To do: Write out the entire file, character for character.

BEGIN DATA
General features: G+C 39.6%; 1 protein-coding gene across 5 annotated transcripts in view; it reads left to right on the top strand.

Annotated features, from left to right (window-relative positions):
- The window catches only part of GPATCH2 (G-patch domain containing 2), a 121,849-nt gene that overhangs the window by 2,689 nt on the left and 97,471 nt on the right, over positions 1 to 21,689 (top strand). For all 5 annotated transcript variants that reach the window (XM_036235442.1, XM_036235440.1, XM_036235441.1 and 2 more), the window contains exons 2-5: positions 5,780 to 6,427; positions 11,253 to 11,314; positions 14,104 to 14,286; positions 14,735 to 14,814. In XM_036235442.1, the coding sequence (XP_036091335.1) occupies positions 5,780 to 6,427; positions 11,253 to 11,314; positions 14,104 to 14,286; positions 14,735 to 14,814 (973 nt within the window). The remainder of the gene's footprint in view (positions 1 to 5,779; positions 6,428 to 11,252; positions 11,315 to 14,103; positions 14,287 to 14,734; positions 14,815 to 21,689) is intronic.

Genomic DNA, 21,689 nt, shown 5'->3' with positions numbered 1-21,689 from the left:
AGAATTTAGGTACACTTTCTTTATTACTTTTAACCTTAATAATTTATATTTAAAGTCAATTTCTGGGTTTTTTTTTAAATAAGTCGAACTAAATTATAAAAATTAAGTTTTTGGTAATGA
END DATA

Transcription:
General features: G+C 39.6%; 1 protein-coding gene across 5 annotated transcripts in view; it reads left to right on the top strand.

Annotated features, from left to right (window-relative positions):
- The window catches only part of GPATCH2 (G-patch domain containing 2), a 121,849-nt gene that overhangs the window by 2,689 nt on the left and 97,471 nt on the right, over positions 1 to 21,689 (top strand). For all 5 annotated transcript variants that reach the window (XM_036235442.1, XM_036235440.1, XM_036235441.1 and 2 more), the window contains exons 2-5: positions 5,780 to 6,427; positions 11,253 to 11,314; positions 14,104 to 14,286; positions 14,735 to 14,814. In XM_036235442.1, the coding sequence (XP_036091335.1) occupies positions 5,780 to 6,427; positions 11,253 to 11,314; positions 14,104 to 14,286; positions 14,735 to 14,814 (973 nt within the window). The remainder of the gene's footprint in view (positions 1 to 5,779; positions 6,428 to 11,252; positions 11,315 to 14,103; positions 14,287 to 14,734; positions 14,815 to 21,689) is intronic.

Genomic DNA, 21,689 nt, shown 5'->3' with positions numbered 1-21,689 from the left:
AGAATTTAGGTACACTTTCTTTATTACTTTTAACCTTAATAATTTATATTTAAAGTCAATTTCTGGGTTTTTTTTTAAATAAGTCGAACTAAATTATAAAAATTAAGTTTTTGGTAATGA